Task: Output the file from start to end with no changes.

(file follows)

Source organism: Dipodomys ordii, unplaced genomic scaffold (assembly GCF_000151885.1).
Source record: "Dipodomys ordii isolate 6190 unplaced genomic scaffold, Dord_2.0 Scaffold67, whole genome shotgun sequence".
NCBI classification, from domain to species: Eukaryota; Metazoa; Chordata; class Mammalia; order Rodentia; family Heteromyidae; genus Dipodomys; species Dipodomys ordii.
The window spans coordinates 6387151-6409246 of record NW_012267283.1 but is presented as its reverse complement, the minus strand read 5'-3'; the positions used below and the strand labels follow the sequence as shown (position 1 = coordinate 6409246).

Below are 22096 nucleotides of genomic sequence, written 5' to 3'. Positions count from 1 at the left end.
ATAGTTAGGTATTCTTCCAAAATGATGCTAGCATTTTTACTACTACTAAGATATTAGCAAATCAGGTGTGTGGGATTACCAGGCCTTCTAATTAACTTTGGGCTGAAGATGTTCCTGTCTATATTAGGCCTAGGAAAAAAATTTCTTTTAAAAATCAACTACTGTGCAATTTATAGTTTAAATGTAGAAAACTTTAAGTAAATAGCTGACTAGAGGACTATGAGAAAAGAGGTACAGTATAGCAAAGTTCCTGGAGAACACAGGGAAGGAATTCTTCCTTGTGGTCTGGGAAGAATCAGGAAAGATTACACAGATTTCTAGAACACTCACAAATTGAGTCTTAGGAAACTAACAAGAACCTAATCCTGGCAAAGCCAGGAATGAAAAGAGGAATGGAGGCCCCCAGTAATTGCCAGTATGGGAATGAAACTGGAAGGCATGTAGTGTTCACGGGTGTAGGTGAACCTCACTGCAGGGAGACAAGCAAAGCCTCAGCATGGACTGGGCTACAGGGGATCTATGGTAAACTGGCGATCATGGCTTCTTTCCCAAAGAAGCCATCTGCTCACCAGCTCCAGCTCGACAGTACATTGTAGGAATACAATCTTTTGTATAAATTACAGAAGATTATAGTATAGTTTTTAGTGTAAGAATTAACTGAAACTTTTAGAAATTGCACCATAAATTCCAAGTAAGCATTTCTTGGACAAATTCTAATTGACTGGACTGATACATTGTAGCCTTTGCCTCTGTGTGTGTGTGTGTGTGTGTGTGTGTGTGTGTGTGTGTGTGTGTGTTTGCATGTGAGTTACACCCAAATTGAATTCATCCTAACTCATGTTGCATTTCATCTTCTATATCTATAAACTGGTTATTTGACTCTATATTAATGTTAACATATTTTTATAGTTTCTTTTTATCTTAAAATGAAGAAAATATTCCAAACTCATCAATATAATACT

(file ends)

Source organism: Dipodomys ordii, unplaced genomic scaffold (assembly GCF_000151885.1).
Source record: "Dipodomys ordii isolate 6190 unplaced genomic scaffold, Dord_2.0 Scaffold67, whole genome shotgun sequence".
NCBI classification, from domain to species: Eukaryota; Metazoa; Chordata; class Mammalia; order Rodentia; family Heteromyidae; genus Dipodomys; species Dipodomys ordii.
The window spans coordinates 6387151-6409246 of record NW_012267283.1 but is presented as its reverse complement, the minus strand read 5'-3'; the positions used below and the strand labels follow the sequence as shown (position 1 = coordinate 6409246).

Below are 22096 nucleotides of genomic sequence, written 5' to 3'. Positions count from 1 at the left end.
ATAGTTAGGTATTCTTCCAAAATGATGCTAGCATTTTTACTACTACTAAGATATTAGCAAATCAGGTGTGTGGGATTACCAGGCCTTCTAATTAACTTTGGGCTGAAGATGTTCCTGTCTATATTAGGCCTAGGAAAAAAATTTCTTTTAAAAATCAACTACTGTGCAATTTATAGTTTAAATGTAGAAAACTTTAAGTAAATAGCTGACTAGAGGACTATGAGAAAAGAGGTACAGTATAGCAAAGTTCCTGGAGAACACAGGGAAGGAATTCTTCCTTGTGGTCTGGGAAGAATCAGGAAAGATTACACAGATTTCTAGAACACTCACAAATTGAGTCTTAGGAAACTAACAAGAACCTAATCCTGGCAAAGCCAGGAATGAAAAGAGGAATGGAGGCCCCCAGTAATTGCCAGTATGGGAATGAAACTGGAAGGCATGTAGTGTTCACGGGTGTAGGTGAACCTCACTGCAGGGAGACAAGCAAAGCCTCAGCATGGACTGGGCTACAGGGGATCTATGGTAAACTGGCGATCATGGCTTCTTTCCCAAAGAAGCCATCTGCTCACCAGCTCCAGCTCGACAGTACATTGTAGGAATACAATCTTTTGTATAAATTACAGAAGATTATAGTATAGTTTTTAGTGTAAGAATTAACTGAAACTTTTAGAAATTGCACCATAAATTCCAAGTAAGCATTTCTTGGACAAATTCTAATTGACTGGACTGATACATTGTAGCCTTTGCCTCTGTGTGTGTGTGTGTGTGTGTGTGTGTGTGTGTGTGTGTGTGTGTGTTTGCATGTGAGTTACACCCAAATTGAATTCATCCTAACTCATGTTGCATTTCATCTTCTATATCTATAAACTGGTTATTTGACTCTATATTAATGTTAACATATTTTTATAGTTTCTTTTTATCTTAAAATGAAGAAAATATTCCAAACTCATCAATATAATACT